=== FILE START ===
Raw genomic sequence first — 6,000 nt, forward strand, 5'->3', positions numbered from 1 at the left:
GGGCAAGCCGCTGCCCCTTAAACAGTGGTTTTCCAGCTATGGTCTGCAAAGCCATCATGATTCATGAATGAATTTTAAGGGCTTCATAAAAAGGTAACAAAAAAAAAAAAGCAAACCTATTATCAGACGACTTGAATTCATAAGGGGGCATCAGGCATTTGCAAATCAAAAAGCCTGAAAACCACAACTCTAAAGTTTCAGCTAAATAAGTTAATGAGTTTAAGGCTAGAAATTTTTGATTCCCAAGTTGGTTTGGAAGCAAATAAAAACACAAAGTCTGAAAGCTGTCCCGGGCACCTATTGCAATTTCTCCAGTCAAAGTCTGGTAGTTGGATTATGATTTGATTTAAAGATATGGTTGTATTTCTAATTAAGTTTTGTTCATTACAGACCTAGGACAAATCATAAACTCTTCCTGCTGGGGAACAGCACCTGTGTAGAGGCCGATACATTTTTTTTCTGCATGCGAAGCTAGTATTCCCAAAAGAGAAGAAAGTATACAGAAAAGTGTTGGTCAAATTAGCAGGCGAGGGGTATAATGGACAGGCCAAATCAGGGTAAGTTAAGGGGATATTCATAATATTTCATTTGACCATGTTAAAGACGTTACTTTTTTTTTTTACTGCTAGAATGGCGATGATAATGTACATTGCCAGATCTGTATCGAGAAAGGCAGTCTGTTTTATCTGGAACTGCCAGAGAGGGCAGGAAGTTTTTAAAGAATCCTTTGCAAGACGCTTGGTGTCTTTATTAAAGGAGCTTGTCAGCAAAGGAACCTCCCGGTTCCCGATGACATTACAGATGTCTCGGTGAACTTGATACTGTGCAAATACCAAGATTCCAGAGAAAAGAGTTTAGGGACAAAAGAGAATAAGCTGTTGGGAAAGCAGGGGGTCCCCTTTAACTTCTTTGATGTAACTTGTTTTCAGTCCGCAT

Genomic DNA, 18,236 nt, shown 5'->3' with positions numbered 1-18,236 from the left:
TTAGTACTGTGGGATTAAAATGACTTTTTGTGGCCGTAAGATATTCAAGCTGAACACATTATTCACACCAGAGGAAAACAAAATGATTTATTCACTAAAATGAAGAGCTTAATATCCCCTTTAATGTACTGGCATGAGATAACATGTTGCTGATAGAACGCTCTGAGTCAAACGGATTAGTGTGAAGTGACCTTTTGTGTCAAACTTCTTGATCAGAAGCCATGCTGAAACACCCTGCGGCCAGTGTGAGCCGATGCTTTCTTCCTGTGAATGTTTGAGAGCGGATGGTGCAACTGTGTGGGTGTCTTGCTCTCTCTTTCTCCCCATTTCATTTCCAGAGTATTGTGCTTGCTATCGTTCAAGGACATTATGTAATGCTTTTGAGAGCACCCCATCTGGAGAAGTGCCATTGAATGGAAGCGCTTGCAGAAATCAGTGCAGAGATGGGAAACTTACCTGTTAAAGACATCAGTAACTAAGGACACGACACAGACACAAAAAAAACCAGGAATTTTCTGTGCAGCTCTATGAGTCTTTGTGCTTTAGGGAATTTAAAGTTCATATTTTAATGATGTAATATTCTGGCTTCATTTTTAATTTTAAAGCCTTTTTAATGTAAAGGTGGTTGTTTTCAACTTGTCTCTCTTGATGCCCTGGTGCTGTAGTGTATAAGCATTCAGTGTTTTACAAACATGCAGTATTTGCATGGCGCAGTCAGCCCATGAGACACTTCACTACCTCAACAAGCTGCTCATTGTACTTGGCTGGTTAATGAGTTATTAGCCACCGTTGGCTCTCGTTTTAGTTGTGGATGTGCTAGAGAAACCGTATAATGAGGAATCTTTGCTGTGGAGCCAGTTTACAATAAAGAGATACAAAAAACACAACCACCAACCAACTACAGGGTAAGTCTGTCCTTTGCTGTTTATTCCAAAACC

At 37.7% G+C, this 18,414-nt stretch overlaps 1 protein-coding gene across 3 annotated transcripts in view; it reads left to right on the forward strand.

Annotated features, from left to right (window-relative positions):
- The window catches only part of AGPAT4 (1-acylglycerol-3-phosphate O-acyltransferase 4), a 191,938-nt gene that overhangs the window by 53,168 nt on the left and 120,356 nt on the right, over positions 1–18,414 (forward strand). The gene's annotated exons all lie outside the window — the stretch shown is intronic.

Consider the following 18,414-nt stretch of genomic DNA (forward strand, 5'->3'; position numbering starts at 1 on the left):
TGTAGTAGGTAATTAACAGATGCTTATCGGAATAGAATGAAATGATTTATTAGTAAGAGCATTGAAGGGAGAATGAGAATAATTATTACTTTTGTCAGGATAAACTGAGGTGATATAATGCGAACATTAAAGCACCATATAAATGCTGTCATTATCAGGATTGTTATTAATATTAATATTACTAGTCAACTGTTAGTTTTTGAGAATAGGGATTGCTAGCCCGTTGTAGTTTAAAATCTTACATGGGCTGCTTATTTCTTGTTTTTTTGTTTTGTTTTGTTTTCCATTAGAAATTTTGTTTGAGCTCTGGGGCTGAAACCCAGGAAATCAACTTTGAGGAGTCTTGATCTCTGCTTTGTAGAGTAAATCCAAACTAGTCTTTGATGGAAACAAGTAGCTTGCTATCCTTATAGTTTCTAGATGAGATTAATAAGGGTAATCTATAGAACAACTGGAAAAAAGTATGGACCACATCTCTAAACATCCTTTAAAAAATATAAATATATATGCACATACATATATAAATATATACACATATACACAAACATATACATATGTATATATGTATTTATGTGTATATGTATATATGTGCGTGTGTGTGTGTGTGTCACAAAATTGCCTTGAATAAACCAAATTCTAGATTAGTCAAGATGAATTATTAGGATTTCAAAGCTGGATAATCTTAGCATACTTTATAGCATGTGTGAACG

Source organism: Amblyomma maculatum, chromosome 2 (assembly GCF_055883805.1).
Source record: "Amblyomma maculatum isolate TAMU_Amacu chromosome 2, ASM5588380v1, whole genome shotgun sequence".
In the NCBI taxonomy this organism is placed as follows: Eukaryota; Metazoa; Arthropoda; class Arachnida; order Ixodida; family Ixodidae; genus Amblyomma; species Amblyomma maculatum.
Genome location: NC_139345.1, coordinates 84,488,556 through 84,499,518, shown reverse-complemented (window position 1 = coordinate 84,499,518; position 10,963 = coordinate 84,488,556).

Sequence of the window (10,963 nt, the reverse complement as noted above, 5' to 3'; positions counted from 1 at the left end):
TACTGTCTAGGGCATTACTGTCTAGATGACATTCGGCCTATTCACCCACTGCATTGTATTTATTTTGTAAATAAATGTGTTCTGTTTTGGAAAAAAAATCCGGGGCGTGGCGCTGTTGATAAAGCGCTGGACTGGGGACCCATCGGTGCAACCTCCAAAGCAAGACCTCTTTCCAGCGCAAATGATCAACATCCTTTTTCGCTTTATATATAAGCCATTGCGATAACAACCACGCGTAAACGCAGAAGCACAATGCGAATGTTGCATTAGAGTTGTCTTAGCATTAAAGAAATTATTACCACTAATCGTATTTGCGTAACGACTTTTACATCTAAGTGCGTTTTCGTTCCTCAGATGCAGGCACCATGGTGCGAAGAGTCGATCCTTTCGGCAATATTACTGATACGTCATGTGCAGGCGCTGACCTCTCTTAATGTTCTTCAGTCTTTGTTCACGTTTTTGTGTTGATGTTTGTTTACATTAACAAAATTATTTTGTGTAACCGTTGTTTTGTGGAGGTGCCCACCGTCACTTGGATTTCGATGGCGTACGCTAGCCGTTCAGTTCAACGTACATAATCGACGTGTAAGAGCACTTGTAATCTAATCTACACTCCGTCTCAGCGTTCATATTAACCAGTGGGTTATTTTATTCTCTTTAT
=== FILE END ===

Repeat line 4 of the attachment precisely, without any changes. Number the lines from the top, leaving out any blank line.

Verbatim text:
TTAGTACTGTGGGATTAAAATGACTTTTTGTGGCCGTAAGATATTCAAGCTGAACACATTATTCACACCAGAGGAAAACAAAATGATTTATTCACTAAAATGAAGAGCTTAATATCCCCTTTAATGTACTGGCATGAGATAACATGTTGCTGATAGAACGCTCTGAGTCAAACGGATTAGTGTGAAGTGACCTTTTGTGTCAAACTTCTTGATCAGAAGCCATGCTGAAACACCCTGCGGCCAGTGTGAGCCGATGCTTTCTTCCTGTGAATGTTTGAGAGCGGATGGTGCAACTGTGTGGGTGTCTTGCTCTCTCTTTCTCCCCATTTCATTTCCAGAGTATTGTGCTTGCTATCGTTCAAGGACATTATGTAATGCTTTTGAGAGCACCCCATCTGGAGAAGTGCCATTGAATGGAAGCGCTTGCAGAAATCAGTGCAGAGATGGGAAACTTACCTGTTAAAGACATCAGTAACTAAGGACACGACACAGACACAAAAAAAACCAGGAATTTTCTGTGCAGCTCTATGAGTCTTTGTGCTTTAGGGAATTTAAAGTTCATATTTTAATGATGTAATATTCTGGCTTCATTTTTAATTTTAAAGCCTTTTTAATGTAAAGGTGGTTGTTTTCAACTTGTCTCTCTTGATGCCCTGGTGCTGTAGTGTATAAGCATTCAGTGTTTTACAAACATGCAGTATTTGCATGGCGCAGTCAGCCCATGAGACACTTCACTACCTCAACAAGCTGCTCATTGTACTTGGCTGGTTAATGAGTTATTAGCCACCGTTGGCTCTCGTTTTAGTTGTGGATGTGCTAGAGAAACCGTATAATGAGGAATCTTTGCTGTGGAGCCAGTTTACAATAAAGAGATACAAAAAACACAACCACCAACCAACTACAGGGTAAGTCTGTCCTTTGCTGTTTATTCCAAAACC